2. RELINQUISHMENT OF INTEREST: For valuable consideration, the receipt of which is hereby acknowledged, Butler hereby assigns, transfers, and conveys to the Corporation all of his right, title, or interest in said Corporation, along with all of his right or option to purchase or receive common stock of the Corporation.
3. REFUND OF STOCK PURCHASE PRICE: In consideration whereof, the Corporation shall contemporaneously refund to Butler, the receipt of which is hereby acknowledged that portion of his loan to the Corporation which has been received by the Corporation to date, in the amount of Ten Thousand Dollars ($10,000.00) with no interest to be paid; and will pay all commissions due and owing to Butler for the month of December of 1994.
As set forth in the August 24, 1993, Minutes of Southern Auto, prior to the termination of the stock purchase agreement, Frank, Thomas, and Bob, were to share any profit or loss of Southern Auto on a pro rata basis, one-third each.
At trial, Frank claimed this agreement to share profits meant they shared the gross profit on the cars, one-third each as commission. The gross profit from the cars was allegedly determined after the expenses attributable to the cars were paid, which included commissions paid to salespersons, but before payment of expenses such as building expenses, rent, and salaries of the administrative staff. Frank further testified that after all expenses of the business were paid, the net profit would be split by the shareholders. At trial, Frank claimed the shareholders in 1993 and 1994 were Thomas and himself.
The testimony regarding the computation of the amounts paid to Frank, Thomas, and Bob, the amounts that should have been paid to each, and the number of shareholders was not consistent with the written documentation. Further, Frank's claim that the three men split the gross profits from the sale of cars is questionable because Southern Auto's sole source of income was the sale of cars and if all car profits were divided there would be nothing left to pay the building and other administrative expenses.
In practice, Frank usually would not take his share because of Southern Auto's cash-flow problems. He believed that Thomas and Bob should take the money because they had no other source of income to support their families. Apparently, Thomas and Bob took money from the business as they needed it.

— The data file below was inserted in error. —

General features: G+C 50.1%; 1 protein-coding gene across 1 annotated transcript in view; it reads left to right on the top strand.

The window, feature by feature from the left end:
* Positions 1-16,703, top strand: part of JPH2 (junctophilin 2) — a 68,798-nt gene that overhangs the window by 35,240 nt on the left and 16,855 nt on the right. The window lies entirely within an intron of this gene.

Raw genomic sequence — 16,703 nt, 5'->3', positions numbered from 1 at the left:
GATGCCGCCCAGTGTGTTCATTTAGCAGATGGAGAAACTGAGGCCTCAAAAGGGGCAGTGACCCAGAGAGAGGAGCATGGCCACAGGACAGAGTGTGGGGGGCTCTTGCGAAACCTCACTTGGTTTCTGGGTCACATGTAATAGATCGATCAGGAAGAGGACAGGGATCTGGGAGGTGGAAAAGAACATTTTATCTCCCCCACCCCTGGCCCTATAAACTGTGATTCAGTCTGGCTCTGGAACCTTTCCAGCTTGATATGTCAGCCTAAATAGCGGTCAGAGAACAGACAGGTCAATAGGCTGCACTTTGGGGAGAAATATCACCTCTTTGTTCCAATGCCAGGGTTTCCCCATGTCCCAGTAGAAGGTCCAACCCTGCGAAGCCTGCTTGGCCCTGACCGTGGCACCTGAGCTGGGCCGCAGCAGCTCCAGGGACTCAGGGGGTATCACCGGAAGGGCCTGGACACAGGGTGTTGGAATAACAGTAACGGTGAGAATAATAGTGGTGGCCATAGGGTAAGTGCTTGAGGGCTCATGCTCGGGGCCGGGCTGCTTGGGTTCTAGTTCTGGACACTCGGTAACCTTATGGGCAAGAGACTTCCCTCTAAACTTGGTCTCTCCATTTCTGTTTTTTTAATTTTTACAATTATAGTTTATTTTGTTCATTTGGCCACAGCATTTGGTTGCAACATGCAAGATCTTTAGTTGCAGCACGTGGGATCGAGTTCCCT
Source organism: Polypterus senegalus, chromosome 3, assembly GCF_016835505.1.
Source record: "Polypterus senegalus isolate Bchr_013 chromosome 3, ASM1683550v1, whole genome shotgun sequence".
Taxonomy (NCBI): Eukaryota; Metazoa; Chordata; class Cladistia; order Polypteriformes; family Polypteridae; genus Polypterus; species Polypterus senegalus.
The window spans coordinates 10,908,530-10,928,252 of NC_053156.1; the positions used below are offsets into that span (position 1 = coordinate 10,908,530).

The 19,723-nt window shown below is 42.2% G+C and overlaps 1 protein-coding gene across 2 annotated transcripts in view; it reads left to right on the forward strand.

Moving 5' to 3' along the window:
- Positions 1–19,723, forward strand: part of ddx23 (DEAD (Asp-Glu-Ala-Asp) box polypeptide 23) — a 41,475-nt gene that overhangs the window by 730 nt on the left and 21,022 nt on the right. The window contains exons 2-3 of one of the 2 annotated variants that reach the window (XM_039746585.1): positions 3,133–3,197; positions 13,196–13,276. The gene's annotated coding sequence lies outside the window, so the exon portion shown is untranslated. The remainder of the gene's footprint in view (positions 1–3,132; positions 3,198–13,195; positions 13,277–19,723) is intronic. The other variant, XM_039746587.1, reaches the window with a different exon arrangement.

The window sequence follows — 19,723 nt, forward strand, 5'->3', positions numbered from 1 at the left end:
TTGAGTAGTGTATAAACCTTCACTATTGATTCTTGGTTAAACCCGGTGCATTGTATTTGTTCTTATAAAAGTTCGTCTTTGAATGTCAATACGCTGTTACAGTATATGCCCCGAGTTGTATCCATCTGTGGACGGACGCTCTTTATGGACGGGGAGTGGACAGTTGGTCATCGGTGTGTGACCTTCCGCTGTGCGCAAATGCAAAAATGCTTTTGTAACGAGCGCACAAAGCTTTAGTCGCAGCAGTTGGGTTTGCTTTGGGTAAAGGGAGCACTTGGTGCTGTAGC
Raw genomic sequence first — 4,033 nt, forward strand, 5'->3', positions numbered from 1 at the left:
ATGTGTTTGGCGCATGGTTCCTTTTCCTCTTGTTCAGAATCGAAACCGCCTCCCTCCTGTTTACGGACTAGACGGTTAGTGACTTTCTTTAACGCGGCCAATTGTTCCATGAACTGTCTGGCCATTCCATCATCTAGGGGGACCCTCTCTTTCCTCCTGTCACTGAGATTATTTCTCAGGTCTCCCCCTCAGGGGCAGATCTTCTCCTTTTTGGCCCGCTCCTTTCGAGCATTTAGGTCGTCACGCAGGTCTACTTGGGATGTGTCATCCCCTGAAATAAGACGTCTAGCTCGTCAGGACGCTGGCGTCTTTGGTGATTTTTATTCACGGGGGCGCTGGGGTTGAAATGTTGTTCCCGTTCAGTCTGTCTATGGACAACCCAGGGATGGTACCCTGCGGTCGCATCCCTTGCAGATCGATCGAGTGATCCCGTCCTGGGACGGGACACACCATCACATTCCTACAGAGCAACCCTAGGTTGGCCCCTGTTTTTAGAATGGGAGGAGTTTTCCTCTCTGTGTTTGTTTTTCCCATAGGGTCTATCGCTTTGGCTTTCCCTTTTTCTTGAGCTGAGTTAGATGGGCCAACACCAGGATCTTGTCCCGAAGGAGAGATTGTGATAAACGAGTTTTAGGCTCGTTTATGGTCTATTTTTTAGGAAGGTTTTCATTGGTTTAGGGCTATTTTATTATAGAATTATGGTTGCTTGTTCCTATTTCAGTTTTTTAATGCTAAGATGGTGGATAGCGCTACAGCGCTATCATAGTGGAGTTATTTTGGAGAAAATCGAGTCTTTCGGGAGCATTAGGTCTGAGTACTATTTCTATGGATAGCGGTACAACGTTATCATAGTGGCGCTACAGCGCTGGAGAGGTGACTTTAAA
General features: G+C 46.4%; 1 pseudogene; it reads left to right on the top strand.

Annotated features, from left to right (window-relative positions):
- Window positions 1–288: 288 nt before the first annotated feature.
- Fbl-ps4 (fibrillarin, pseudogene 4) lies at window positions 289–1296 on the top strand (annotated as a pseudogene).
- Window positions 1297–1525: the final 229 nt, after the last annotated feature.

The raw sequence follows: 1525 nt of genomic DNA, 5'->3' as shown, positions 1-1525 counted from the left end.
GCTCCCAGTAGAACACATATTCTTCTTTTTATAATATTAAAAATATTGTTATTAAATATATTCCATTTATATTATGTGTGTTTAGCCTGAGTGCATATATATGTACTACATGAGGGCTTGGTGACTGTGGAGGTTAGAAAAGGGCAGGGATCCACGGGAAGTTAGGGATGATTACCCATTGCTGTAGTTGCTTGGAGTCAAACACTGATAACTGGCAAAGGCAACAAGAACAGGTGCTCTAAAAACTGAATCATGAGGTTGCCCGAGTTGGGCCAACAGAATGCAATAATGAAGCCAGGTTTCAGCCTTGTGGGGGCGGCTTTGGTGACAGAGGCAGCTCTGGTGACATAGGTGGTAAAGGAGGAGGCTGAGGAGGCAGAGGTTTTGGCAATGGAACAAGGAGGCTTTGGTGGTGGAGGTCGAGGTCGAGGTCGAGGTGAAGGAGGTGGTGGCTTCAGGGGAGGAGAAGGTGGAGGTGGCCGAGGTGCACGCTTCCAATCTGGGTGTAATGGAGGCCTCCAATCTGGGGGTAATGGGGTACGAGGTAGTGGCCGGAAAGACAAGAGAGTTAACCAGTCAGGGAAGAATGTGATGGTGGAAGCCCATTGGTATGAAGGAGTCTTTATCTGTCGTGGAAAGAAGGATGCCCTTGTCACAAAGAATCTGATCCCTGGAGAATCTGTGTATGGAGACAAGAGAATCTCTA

On Southern Auto's 1993 and 1994 tax returns, which were signed under penalty of perjury, Frank, Thomas, and Bob were listed as shareholders, with their shares of income, credits, and deductions shown, on Schedules K-1, Shareholder's Share of Income, Credits, Deductions, etc. Thomas Doran (Doran), a C.P.A., prepared Southern Auto's tax returns for 1993 and 1994. Doran said that the owners of Southern Auto provided the information as to the percentages of stock ownership on the Schedules K-1. Frank based the percentages on the dollar amounts that each individual actually had been paid. According to an undated memo to the file signed by Frank, Thomas, and Bob, "the corporation profits would be dispersed to the shareholders (Tom, Bob, and [Frank]) based upon the actual dollars received as a percentage of the total." This method of allocation was presented to two accountants, at least one of whom was a Certified Public Accountant, who told petitioners it was acceptable to allocate the profit based on dollars received as a percentage of the total dollars distributed.
According to Southern Auto's records, cash distributions to Frank, Thomas, and Bob totaled $82,668 in 1993. Southern Auto's distributive ordinary income as reported on the 1993 return was $57,638. According to Southern Auto's records, cash distributions to Frank, Thomas, and Bob totaled $135,529 in 1994. Southern Auto's distributive ordinary income as reported on the 1994 return was $140,310.
The breakdown of the recorded cash distributions is set forth under the heading of cash withdrawals. The percentage derived from distributions received over total distributions is set forth under the heading of percentages. The amounts reported on the Schedules K-1 (based on a multiplication of the percentages times net earnings) are set forth under the heading of income reported. The income reported was reported on petitioners' individual income tax returns.
Southern Auto had a casualty loss of $5,594 in 1994, which petitioners again divided based on the percentages of actual distributions they received.
Respondent's position is that the division of income should be based on each individual's pro rata share of stock with the result that income is increased or decreased in rounded numbers as follows:
For 1994, Frank reported a casualty loss of $1,298 and Thomas reported a casualty loss of $2,187. In the notices of deficiency, respondent determined that the casualty losses were to be adjusted.
Southern Auto filed an amended return for 1994 restating the gross receipts. Doran, who prepared the return, believed the 1994 gross receipts had been overstated. A statement attached to the amended return claims that "as a result of a prior year IRS examination; A/R of $20,180 were included in 1993 income. Subsequently, the actual collection of the same $20,180 occurred in 1994 and was erroneously included in line 1 of gross sales." We observe that both the original return and the amended return were reported on the modified accrual basis. Based on amended Schedules K-1 from Southern Auto, petitioners filed amended returns and claims for refunds. Respondent rejected petitioners' claims for refund.